Bored of education

Bored with teaching phonics, educators have turned to trendier and less effective methods, writes Stuart Buck on TechCentralStation. Quoting Professor Plum, an education professor, Buck writes that we know how to teach children to read.

What works is making sure that children are rigorously and systematically instructed in the basics: letter identification, sounding out phonemes (i.e., phonics), learning how to piece phonemes together into words, and then reading words that are progressively harder . . .

. . . Instead of settling on what demonstrably works, some education professors have pushed “whole language” instruction, in which children are taught to memorize the forms of whole words, rely on contextual cues, etc. But when they lack the ability to sound out individual letters and sounds, children inevitably run into difficulty whenever they face a word that they have not memorized wholesale.

I don’t agree that educators abandoned phonics because they were bored with success or needed tenure-worthy topics. Success isn’t universal for any method of teaching reading; repeating old verities is a great way to get tenure. I think educators who value creativity and want school to be fun are predisposed to reject methods that require drill and memorization or risk wrong answers.

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Comments

  1. Mike in Texas says:

    Joanne wrote:

    I think educators who value creativity and want school to be fun are predisposed to reject methods that require drill and memorization or risk wrong answers.

    I think this is a generalization that is basically not true. Phonics is the current hot trend among administrators only b/c the publishing companies are pushing for it hot and heavy. Phonics have their place and their uses, but they shouldn’t be used exclusively. A kid who is taught only phonics will be a kid who doesn’t want to read when he’s older, IMHO.

  2. Actually, phonics is kind of a misnomer. There is a fair amount of research on teaching and learning that supports the practice of teaching these five skills, together, to students in grades K-2: phonemic awareness, phonics, fluency, vocabulary, and comprehension. These are, in some ways, building blocks for reading. You can’t learn fluency until you have phonemic awareness, phonics, and vocabulary knowledge, for example. But you need not be an expert in one before you can begin to work on another.

    Exactly how to teach these five skills is a little bit up for grabs, although there are some programs that are clearly more effective than others, and some that are more effective for specific populations (think poor and minority kids). And there are some programs that aren’t very good.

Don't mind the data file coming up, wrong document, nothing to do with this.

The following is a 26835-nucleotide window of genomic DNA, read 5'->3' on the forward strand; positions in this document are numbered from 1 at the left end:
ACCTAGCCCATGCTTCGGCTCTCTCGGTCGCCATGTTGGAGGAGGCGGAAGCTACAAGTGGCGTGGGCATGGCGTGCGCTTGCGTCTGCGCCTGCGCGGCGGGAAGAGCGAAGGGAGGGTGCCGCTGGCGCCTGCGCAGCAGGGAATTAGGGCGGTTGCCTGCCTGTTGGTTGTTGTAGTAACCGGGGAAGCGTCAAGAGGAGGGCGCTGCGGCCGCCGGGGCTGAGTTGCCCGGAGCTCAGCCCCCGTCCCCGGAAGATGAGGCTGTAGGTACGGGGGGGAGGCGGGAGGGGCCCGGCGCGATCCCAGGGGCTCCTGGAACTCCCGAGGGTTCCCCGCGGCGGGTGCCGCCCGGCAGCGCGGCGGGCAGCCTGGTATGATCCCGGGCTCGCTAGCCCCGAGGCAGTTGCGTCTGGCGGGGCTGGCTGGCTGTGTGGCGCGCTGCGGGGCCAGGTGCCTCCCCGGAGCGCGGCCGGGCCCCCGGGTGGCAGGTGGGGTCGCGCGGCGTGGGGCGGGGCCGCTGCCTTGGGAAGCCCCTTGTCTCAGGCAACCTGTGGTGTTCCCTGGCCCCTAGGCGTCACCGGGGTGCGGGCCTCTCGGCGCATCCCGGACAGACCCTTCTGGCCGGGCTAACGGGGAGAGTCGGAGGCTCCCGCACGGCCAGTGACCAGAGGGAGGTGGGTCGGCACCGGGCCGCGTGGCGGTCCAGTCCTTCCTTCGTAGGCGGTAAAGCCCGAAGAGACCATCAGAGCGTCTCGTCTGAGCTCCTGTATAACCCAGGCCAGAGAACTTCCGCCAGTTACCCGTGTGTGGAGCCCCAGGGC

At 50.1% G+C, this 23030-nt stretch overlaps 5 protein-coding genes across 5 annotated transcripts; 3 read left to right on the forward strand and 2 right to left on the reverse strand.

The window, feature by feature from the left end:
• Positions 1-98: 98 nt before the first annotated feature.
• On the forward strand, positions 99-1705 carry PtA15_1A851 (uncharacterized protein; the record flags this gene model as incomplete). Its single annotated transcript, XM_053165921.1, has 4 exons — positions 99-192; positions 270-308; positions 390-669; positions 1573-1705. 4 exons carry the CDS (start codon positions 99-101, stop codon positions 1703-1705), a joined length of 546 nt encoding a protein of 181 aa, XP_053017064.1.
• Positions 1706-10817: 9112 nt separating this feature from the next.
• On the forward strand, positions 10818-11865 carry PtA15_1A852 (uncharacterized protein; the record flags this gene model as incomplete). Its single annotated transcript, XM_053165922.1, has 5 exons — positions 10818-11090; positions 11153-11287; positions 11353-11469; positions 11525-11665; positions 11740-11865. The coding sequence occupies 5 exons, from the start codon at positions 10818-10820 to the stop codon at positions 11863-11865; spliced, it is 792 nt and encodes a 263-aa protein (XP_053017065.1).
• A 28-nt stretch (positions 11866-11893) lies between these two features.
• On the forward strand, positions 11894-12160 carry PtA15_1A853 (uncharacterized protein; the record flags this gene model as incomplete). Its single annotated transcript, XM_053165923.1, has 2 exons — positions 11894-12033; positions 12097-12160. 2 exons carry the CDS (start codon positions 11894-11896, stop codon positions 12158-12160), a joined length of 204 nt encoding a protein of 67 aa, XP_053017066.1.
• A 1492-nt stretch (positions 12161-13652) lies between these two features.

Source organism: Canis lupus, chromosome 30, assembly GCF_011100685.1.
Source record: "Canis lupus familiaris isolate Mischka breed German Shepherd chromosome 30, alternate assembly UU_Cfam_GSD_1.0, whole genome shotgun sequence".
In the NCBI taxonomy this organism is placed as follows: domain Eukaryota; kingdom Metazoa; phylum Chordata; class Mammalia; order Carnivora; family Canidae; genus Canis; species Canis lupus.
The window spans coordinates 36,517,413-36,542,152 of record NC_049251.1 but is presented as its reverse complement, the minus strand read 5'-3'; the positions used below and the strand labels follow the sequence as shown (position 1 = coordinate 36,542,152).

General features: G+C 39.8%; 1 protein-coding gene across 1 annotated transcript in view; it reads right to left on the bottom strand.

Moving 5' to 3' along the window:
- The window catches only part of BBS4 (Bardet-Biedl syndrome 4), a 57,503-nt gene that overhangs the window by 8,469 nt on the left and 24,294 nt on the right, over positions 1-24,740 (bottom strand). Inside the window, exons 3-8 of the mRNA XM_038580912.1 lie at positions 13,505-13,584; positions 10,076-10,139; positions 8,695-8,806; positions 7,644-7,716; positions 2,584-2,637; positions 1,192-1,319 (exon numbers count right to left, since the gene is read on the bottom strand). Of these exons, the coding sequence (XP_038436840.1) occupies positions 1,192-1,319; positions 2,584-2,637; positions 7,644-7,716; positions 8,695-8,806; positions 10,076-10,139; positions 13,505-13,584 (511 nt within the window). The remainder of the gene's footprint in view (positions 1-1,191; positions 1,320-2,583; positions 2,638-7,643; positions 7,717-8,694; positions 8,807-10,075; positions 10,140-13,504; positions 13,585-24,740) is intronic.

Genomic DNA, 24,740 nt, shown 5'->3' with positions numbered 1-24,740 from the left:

What has emerged from the research is that reading programs for young children in early primary grades is, well, boring to teach. The kids like it and do well, but it’s not creative or fun to teach. This finding comes up repeatedly.

    I talked about the this too, but didn’t give the nod to Professor Plum. Thanks Joanne for offering credit where it is due.

    http://drcookie.blogspot.com/2004/12/bored-maybe-you-should-be.html

  3. nicksmama says:

    “What has emerged from the research is that reading programs for young children in early primary grades is, well, boring to teach. The kids like it and do well, but it’s not creative or fun to teach. This finding comes up repeatedly.”

    Yes. Yes. Yes. As I sit with my 6.5 year old teaching him to read with a phonics primer, I am bored to tears (this is my second time through this process). BUT, it’s all new to him and he is learning to read. Thus, HE is not bored. Teaching and learning are not always FUN. Why, why, why must public school teachers entertain children (or themselves)??? Patience and work ethic are traits even the young can acquire. Why not learn these traits along with reading?

    “Phonics have their place and their uses, but they shouldn’t be used exclusively. A kid who is taught only phonics will be a kid who doesn’t want to read when he’s older, IMHO”

    I have to disagree with Tim. I taught my other son to read using phonics exclusively and he is an avid reader at age 8 and my 6.5 year old is following in his foot steps. But, again, I am just a mere homeschooling mom, not a professionally-trained teacher, so what do I know?

  4. We too went with a phonics based approach and we have a 9 and 11 year old that read 20+ books a week, each.

    Maybe phonics only works for homeschoolers 😉

    Quite frankly, if you can’t find joy in seeing kids learn to read, you probably shouldn’t be teaching.

  5. “Maybe phonics only works for homeschoolers ;)”